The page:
Vellum Venom Vignette: These crying eyes of mine


Cars used to look like modernist architecture, with gentle curves that were almost invisible against logically straight body panels. A good example even from the post-2000 era is the E39 5 Series; this midsize BMW sedan sported modest curves thrown into its classically gorgeous body. Such understatement is generally frowned upon these days. Exaggeration is the norm, DLO FAIL had the gall to enter the realm of hypercars, and some designs embrace this curvaceous madness to the point of shedding tears of exasperation. Even minivans cry such tears, ditching flatter body panels for more organic, flowing lines complete with runny mascara around their taillights.

2021 Toyota Sienna

These automotive crying eyes and bad mascara jobs came up in a conversation with my girlfriend, as we waited for curbside grocery pickup. A Toyota Sienna minivan joined us in the queue. She mentioned her distaste for this design, and we made the Tammy Faye Bakker reference to prove the point. No matter, let’s dig deeper into the problem.

The Camry’s makeup gaffe is only on the SE and XSE models, as they take a regular Camry’s bumper and strategically punch a hole in it. A cosmetic trim plate is added (#11, right photo) to show off the fact that’s a legit hole where you’d never expect one. Yes, it’s real, so it theoretically gets a bad rap like Tammy Faye (who wasn’t nearly as one-dimensional as one might expect). And it’s nice to have a sporty-ish appliance for less than a base model Toyota Highlander, right? Isn’t this design foible a victimless crime?

Possibly. But at some point these pointless aerodynamic appendages are a prosperity gospel power grab that’s heretic to the design purist. Any vent behind the rear wheel is intended for air management of a supercar with acres of downforce, or as one of two holes managing the airstream’s wake around the tire. Or it can be an “exhaust vent” for cooling the rear brakes, an engine radiator, or a turbo’s intercooler on said supercar. After sifting through the Camry’s press releases and body parts catalogues, and given Sam Smith’s experience behind the wheel, I have a hard time believing Toyota made those real holes to serve a real purpose.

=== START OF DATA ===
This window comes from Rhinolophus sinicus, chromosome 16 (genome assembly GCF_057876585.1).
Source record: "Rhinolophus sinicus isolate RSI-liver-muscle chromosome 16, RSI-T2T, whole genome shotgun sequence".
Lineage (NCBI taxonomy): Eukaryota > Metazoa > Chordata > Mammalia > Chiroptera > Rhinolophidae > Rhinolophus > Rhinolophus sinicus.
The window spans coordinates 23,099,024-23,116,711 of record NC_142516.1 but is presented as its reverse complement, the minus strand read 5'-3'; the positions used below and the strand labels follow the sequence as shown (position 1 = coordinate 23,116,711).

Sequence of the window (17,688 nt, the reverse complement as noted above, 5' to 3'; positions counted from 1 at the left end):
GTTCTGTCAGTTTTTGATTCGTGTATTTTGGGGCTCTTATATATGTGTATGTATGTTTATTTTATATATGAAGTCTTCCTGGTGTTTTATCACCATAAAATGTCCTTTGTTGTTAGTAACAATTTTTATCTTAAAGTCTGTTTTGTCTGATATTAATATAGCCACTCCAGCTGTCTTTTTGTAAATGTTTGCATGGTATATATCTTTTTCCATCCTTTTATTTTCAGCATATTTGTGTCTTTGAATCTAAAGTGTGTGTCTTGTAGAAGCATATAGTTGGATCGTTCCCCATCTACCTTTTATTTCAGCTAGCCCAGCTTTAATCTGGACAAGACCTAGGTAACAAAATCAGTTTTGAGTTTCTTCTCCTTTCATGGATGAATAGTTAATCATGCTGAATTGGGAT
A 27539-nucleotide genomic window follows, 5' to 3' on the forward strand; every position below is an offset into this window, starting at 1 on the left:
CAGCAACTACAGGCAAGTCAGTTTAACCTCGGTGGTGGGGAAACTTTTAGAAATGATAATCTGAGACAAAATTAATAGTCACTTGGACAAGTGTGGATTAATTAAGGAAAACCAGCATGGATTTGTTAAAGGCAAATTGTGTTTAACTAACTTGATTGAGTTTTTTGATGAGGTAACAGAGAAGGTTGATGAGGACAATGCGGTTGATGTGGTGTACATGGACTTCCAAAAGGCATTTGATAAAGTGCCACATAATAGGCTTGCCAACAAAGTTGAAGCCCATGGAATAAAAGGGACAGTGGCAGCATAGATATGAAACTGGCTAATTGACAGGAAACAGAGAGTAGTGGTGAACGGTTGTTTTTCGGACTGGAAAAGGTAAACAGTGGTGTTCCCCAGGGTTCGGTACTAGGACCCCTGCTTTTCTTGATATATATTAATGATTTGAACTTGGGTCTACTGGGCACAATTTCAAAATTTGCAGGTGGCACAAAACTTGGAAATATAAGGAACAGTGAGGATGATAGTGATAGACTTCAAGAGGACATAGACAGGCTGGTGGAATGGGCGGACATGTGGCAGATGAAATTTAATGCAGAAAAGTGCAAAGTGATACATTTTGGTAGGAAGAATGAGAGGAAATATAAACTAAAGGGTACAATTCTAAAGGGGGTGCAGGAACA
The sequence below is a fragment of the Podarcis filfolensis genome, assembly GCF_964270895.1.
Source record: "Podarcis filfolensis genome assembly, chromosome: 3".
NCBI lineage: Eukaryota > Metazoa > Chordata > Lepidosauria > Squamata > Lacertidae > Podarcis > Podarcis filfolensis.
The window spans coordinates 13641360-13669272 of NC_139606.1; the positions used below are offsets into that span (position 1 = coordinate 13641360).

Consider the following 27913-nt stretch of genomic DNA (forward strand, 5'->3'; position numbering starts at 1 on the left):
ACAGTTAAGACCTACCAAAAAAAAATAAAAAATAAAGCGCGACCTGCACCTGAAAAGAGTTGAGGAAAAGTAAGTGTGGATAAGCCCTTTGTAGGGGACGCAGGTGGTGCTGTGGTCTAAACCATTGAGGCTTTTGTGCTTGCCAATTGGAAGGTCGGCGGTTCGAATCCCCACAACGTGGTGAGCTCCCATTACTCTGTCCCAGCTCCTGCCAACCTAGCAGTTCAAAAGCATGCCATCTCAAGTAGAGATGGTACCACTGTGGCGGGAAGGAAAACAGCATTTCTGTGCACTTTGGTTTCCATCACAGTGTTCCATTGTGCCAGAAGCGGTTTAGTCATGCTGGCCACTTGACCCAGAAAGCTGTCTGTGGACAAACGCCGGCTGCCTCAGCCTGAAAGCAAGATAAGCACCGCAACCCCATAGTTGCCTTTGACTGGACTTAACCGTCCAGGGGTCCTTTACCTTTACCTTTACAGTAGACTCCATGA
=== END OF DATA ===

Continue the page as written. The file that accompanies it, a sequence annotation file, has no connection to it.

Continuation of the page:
2018 Toyota Camry XSE

Well, a purpose outside of pure styling, anyway. Consider that every Camry has the requisite aero tweaks in this area with no extra holes, trim pieces, or added cost. Take a close look at the bodyside flank that follows the curve of the SE/XSE’s bumper hole. These sharp flanks likely reduce drag as the air whizzes past the body. But these flanks exist on all Camrys.

The extra bumper holes of the SE/XSE do a good job making the execution look cooler, especially since the tail lights themselves have internal curves that logically translate into the mascara stains. And I say that without (much) sarcasm or (any) hate, as such flare for design is what made the jet age, midcentury aesthetic of the 1950s so wonderful in the first place.

I just wish the mascara stain was detached from the taillights and handled a bit more like the W205 C-Class.

2019 Mercedes-Benz C-Class

Or it could have been a part of the air scoopage (technical term) in a functional air curtain, utilized by many and perhaps entered into the mainstream collective consciousness thanks to the 2015 Ford Mustang’s promotional material. Air curtains have their place, especially considering how every aero trick in the book must be implemented to lower drag, increase fuel economy, and help automakers appease their CAFE taskmasters. (For those needing more information on air curtains, this video does a fantastic job.)

Back to the matter at hand, and the fact that crying car lights aren’t just a problem restricted to the posteriors of Toyota products. Probably the best examples come from Cadillac’s portfolio, with jewel-like appendages crying away but (mercifully) steering clear of the aforementioned mascara faux-pas.

2016 Cadillac CT6

Cadillac’s interpretation of the weeping light is functional (as daytime running lights and often amber LED turn signals) and are an integral part of the body’s design, making the leading edge stand out much like the chrome trim of the slab-sided 1961–69 Lincoln Continental. Bawl all you want Cadillac, it looks good on you! And it might even look good on the upcoming Lyriq EV, as well as every other vehicle looking to make a bolder statement than its competition.

Sooner or later, everyone will get sick of seeing these tears of automotive creativity. There is a lifecycle to every trend. That moment can’t happen soon enough for me, as its time for designers to make timeless, traditional yet thoroughly modern lighting pods—like the Hyundai Grandeur EV. Of course, this example is too literal to work on modern cars with soaring belt lines and taller posteriors. But hey, it’d bring to my face a tear of joy.

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